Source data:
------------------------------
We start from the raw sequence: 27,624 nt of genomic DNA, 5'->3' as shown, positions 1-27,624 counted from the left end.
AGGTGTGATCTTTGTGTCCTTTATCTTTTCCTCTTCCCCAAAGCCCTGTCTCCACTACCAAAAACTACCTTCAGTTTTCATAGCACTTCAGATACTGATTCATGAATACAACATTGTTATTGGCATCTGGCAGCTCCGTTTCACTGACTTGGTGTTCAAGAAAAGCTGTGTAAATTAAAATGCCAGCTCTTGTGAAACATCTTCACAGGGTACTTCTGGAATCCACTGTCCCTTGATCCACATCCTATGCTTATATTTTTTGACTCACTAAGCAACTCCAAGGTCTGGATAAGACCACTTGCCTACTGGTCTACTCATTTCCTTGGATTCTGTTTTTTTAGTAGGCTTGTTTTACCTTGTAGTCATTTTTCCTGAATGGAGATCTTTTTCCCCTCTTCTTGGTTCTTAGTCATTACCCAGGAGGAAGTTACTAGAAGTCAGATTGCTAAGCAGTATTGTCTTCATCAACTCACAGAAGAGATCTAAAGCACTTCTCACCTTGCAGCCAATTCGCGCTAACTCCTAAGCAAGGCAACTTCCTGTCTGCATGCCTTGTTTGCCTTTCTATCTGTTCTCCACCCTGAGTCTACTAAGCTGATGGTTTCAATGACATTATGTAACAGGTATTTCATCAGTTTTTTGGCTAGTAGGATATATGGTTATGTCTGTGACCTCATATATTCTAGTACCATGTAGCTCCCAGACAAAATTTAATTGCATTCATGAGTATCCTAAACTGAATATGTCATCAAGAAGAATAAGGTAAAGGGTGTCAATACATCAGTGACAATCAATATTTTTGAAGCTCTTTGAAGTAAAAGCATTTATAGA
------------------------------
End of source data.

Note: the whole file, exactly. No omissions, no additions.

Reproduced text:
We start from the raw sequence: 27,624 nt of genomic DNA, 5'->3' as shown, positions 1-27,624 counted from the left end.
AGGTGTGATCTTTGTGTCCTTTATCTTTTCCTCTTCCCCAAAGCCCTGTCTCCACTACCAAAAACTACCTTCAGTTTTCATAGCACTTCAGATACTGATTCATGAATACAACATTGTTATTGGCATCTGGCAGCTCCGTTTCACTGACTTGGTGTTCAAGAAAAGCTGTGTAAATTAAAATGCCAGCTCTTGTGAAACATCTTCACAGGGTACTTCTGGAATCCACTGTCCCTTGATCCACATCCTATGCTTATATTTTTTGACTCACTAAGCAACTCCAAGGTCTGGATAAGACCACTTGCCTACTGGTCTACTCATTTCCTTGGATTCTGTTTTTTTAGTAGGCTTGTTTTACCTTGTAGTCATTTTTCCTGAATGGAGATCTTTTTCCCCTCTTCTTGGTTCTTAGTCATTACCCAGGAGGAAGTTACTAGAAGTCAGATTGCTAAGCAGTATTGTCTTCATCAACTCACAGAAGAGATCTAAAGCACTTCTCACCTTGCAGCCAATTCGCGCTAACTCCTAAGCAAGGCAACTTCCTGTCTGCATGCCTTGTTTGCCTTTCTATCTGTTCTCCACCCTGAGTCTACTAAGCTGATGGTTTCAATGACATTATGTAACAGGTATTTCATCAGTTTTTTGGCTAGTAGGATATATGGTTATGTCTGTGACCTCATATATTCTAGTACCATGTAGCTCCCAGACAAAATTTAATTGCATTCATGAGTATCCTAAACTGAATATGTCATCAAGAAGAATAAGGTAAAGGGTGTCAATACATCAGTGACAATCAATATTTTTGAAGCTCTTTGAAGTAAAAGCATTTATAGA